Take a look inside abandoned historical sites across the US
Beauty can always be found in unexpected places, and one of the best things about travel is getting the opportunity to discover and explore unique destinations and sites. For photographer Walter Arnold, that means venturing off the beaten track to unearth the forgotten. Over the past ten years, Walter has been travelling around the United States of America, documenting abandoned sites for a compelling fine art series that has just been released.
Entitled, “The Art of Abandonment”, the project highlights unique and forgotten buildings and sites across the vast country. From an ornate theatre in Kentucky to a former penitentiary in Pennsylvania, the series features striking images that show what happens to places when they are devoid of people for many years. The project began in 2009, when Walter stumbled upon an abandoned airplane graveyard in St. Augustine, Florida while shooting portraits with a friend. “We snuck in, explored and photographed eight abandoned Navy planes. After tracking down and speaking with the pilots that used to fly these planes, I learned how much I enjoyed the historic aspect of the photograph just as much. Telling the stories of these places helped bring the images to life and gave them additional purpose,” Walter told Lonely Planet Travel News.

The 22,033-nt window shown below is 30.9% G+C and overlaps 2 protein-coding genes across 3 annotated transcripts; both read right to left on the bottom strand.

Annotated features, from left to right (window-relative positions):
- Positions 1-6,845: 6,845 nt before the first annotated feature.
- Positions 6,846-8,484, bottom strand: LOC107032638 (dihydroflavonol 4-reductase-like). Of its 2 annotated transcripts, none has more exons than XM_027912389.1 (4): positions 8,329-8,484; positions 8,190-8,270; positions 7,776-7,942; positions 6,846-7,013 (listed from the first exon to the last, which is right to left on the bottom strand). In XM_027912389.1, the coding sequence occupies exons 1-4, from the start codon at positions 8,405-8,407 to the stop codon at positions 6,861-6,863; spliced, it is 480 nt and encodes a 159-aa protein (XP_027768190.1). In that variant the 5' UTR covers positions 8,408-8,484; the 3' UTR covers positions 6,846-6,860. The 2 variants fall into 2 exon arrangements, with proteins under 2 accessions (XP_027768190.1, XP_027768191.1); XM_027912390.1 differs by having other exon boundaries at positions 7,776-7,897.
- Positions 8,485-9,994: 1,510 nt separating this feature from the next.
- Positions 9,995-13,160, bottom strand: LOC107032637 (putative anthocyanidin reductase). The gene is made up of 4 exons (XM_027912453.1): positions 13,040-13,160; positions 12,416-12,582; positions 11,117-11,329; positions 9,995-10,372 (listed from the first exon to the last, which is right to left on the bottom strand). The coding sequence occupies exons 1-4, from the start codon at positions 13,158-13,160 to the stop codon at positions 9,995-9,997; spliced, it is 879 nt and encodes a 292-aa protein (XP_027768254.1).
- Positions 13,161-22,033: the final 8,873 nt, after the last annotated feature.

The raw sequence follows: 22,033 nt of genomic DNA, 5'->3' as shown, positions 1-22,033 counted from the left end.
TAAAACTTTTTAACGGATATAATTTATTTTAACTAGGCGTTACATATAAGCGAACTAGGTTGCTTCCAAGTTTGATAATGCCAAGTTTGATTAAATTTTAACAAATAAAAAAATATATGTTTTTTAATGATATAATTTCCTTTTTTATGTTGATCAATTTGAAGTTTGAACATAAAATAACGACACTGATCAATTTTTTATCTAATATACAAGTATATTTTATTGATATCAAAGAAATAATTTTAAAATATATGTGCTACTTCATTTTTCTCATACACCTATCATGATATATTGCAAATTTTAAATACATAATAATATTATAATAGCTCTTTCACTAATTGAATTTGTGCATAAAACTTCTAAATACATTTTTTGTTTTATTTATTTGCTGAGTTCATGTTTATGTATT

Whether it’s due to age or legal status, getting into certain spots proved difficult, but Walter partnered with various historic preservation groups across the country to get special access to document and tell the stories of the endangered places. Several historically significant locations that he has photographed have gone on to be saved and restored. The Clayborn Temple in Memphis, Tennessee, a hub for the civil rights movements in the 1960s, has now been restored and given the title of "National Treasure" by the National Trust for Historic Preservation, and his images taken there in 2014 served as the inspiration to the group that ultimately restored the church.
“These areas are not usually open to the public, and many people often wonder what these old buildings hold. My work sheds light on that and takes the viewer to a place they would never get to see otherwise,” Walter said.
Other locations in the series include a tiny church in rural North Florida, the Sloss Furnaces in Birmingham, Alabama, old resort towns in the Catskills of New York, mining towns in Pennsylvania and the Mid-South Coliseum in Memphis.
More of Walter’s work is available at his official website.